I received another email asking how to start teaching fitness education courses.
I am guessing it is a sign that I need to do a blog post on it.
So let’s give this a go.
Where it All Started.
Way back in 1997, I graduated from university. I got my Bachelor’s Degree in Kinesiology from Simon Fraser University.
While working in a physical therapy clinic, I realized that I had not learned much about practical skills while in school. I learned quite a lot about anatomy, biomechanics, physiology, etc. But I did not know much like this: you have this injury or problem, so do this exercise.
I learned a lot about the exercise side of things on the job from the physical therapists I worked with, other Kinesiologists, and my research.
My boss then saw all of the work I was doing and asked if I wanted to do an in-service for the physical therapy clinic. I said, “Sure,” and gave it a go.
I worked on a presentation about exercises with the stability ball for clients with injuries.
Presenting in front of all the physical therapists worried me. I wasn’t sure if I would be able to answer their questions. I worried if they would like what I had to present or if they would care about what I had to offer.
My worries were wasted, as the in-service went well and was well-received by all.
I enjoyed the research, turning the research into practice, and the teaching side of things.
Since I already had the first presentation done, I contacted the university I graduated from and asked if they would like me to present a two-hour course to the Kinesiology students at Simon Fraser University.
The university liked the idea, and so did the students. We set aside an evening, and I presented the same course I had given at the physical therapy clinic.
The students had fun. I had fun. I enjoyed presenting and wanted to find out how I could do more.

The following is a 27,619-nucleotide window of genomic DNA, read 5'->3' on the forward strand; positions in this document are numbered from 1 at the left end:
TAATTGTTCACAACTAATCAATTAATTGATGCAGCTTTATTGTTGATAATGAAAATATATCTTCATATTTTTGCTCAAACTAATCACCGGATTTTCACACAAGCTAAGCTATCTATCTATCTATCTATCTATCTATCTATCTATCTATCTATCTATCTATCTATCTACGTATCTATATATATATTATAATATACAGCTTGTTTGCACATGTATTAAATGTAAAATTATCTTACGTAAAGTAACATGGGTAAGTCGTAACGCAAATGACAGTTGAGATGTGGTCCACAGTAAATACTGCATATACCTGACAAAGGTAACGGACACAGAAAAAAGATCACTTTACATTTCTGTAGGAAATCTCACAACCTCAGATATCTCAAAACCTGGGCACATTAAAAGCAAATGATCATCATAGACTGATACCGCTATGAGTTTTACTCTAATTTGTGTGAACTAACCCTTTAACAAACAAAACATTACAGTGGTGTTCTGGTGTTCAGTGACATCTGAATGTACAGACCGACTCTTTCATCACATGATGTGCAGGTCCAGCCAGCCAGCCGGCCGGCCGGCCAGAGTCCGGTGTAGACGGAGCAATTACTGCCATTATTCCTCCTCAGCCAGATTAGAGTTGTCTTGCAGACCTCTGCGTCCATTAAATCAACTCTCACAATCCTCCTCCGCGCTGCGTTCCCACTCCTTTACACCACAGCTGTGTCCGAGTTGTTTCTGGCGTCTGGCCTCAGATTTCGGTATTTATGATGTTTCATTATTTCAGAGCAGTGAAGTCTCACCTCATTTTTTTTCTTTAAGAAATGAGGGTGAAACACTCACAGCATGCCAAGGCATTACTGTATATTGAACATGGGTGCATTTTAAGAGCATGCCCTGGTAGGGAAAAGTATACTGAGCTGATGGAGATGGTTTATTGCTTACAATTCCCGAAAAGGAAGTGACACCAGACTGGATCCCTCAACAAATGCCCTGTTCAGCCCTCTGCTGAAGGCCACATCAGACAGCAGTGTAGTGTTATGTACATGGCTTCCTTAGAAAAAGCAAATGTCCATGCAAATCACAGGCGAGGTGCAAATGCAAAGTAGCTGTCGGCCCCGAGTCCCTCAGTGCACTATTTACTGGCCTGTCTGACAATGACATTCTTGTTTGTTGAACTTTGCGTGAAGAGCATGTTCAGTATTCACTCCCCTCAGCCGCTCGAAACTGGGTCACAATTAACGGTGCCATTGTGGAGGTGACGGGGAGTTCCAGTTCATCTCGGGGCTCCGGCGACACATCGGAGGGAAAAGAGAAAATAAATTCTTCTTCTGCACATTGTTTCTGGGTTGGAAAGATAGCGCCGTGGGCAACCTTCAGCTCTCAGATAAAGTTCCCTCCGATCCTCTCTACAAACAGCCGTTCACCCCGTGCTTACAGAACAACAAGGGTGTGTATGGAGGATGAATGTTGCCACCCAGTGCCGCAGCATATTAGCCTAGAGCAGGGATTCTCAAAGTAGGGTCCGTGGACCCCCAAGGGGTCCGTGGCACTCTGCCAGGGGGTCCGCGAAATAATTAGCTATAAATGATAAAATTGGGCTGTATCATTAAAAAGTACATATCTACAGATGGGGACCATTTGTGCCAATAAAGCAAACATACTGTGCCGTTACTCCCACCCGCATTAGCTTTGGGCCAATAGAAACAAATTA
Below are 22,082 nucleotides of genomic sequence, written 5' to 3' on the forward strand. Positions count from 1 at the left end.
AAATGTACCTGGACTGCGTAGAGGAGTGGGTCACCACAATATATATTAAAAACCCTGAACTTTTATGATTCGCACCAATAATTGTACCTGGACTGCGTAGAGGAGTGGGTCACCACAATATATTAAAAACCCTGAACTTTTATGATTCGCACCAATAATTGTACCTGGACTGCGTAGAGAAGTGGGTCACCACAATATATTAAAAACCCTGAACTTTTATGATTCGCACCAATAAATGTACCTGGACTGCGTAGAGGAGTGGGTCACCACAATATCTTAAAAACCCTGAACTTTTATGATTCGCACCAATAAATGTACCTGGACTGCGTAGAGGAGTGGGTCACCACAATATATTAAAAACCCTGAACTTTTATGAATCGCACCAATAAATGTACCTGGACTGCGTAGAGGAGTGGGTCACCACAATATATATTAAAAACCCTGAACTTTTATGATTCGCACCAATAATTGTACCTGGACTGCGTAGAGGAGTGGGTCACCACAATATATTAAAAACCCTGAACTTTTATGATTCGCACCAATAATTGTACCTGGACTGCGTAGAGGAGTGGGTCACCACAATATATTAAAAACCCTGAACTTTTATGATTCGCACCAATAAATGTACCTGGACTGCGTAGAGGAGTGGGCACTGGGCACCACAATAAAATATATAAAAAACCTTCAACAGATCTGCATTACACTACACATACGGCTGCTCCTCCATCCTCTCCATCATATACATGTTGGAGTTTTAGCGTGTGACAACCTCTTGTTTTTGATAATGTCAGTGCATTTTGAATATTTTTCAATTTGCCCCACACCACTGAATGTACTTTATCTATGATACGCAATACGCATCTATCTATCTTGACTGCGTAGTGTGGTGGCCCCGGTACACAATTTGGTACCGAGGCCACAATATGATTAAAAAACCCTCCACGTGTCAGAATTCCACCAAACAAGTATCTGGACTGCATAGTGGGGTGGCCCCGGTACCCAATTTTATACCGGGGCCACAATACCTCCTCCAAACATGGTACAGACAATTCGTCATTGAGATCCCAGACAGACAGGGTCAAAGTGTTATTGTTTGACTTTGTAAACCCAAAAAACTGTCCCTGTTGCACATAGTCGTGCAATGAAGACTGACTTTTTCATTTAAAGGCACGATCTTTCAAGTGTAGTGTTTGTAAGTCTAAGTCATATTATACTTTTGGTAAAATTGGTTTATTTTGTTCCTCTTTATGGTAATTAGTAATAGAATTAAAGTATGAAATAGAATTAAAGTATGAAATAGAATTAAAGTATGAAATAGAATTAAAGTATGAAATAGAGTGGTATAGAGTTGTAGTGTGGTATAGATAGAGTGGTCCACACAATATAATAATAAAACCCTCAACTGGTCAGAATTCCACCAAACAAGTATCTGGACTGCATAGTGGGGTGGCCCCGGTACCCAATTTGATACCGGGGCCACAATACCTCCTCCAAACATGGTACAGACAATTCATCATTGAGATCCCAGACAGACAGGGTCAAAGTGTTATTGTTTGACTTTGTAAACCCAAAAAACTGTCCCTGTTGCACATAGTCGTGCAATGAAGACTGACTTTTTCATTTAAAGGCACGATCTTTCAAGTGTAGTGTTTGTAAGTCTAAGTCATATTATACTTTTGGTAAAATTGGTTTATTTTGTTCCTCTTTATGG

That led to all my courses and then to the creation of Exercises For Injuries.
I think I now have 14 main courses focusing on exercises and injuries. I can’t remember how many classes I have taught and how many fitness professionals have attended, but I still look forward to each presentation.
It’s funny to look back at the two pictures above. In the one at the very top, you can see me demonstrating some exercises to the students. You can see me chatting about the shoulder in the one just above this. Even way back then, I was excited about the shoulder.
Let me share some tips with you on how to get started teaching fitness education courses.
#1 – What Is Your Specialization?
It would be best if you focused on something. As you know, mine is exercise and injuries. There was a time when I lost focus and started doing all kinds of fitness education courses. Doing everything will spread you too thin and make it difficult for people to know what you are best in.
It would help if you found out what your specialization is.
You can do this by:
- Looking at the clients that you love working with.
- Figuring out what aspect of fitness excites you most.
- Deciding what part of fitness you want to be the leader in.
After you have done this, it will be easier for you to determine who you can approach to help.
#2 – Do Some In-services
Now that you have your specialization, you can ask some fitness centers, physical therapy clinics, or recreation centers if they would be interested in an in-service in your field.
Let’s say you love dumbbell training. You like thinking of different and unique ways to use dumbbells to exercise with. You find most people use dumbells for boring bodybuilding exercises. Still, you have developed methods for using dumbbells that are exciting, fun, unique, different, and which lead to faster results.
You can approach a fitness center and ask if you could talk to the person in charge of staff education. When you meet them, introduce yourself, let them know your specialization, share your idea with them, and ask if you could do a free in-service for their staff one evening. Most fitness center managers are always looking for fun and exciting things for their team – significantly if it does not cost them anything.
Yes, at the start, you will have to do things for free or for a small honorarium.
Doing a few in-services at no charge will give you practice in presenting, give you a chance to test things out, and allow you to get feedback from people so that you can improve.
If I were to do it over again, this is how I would start.
From this point, you can have your weekend courses or present at conferences.
Let me know if you want me to discuss the next step in presenting fitness education courses.
Rick Kaselj, MS
P.S. – If you want to check out the fitness education courses that I present: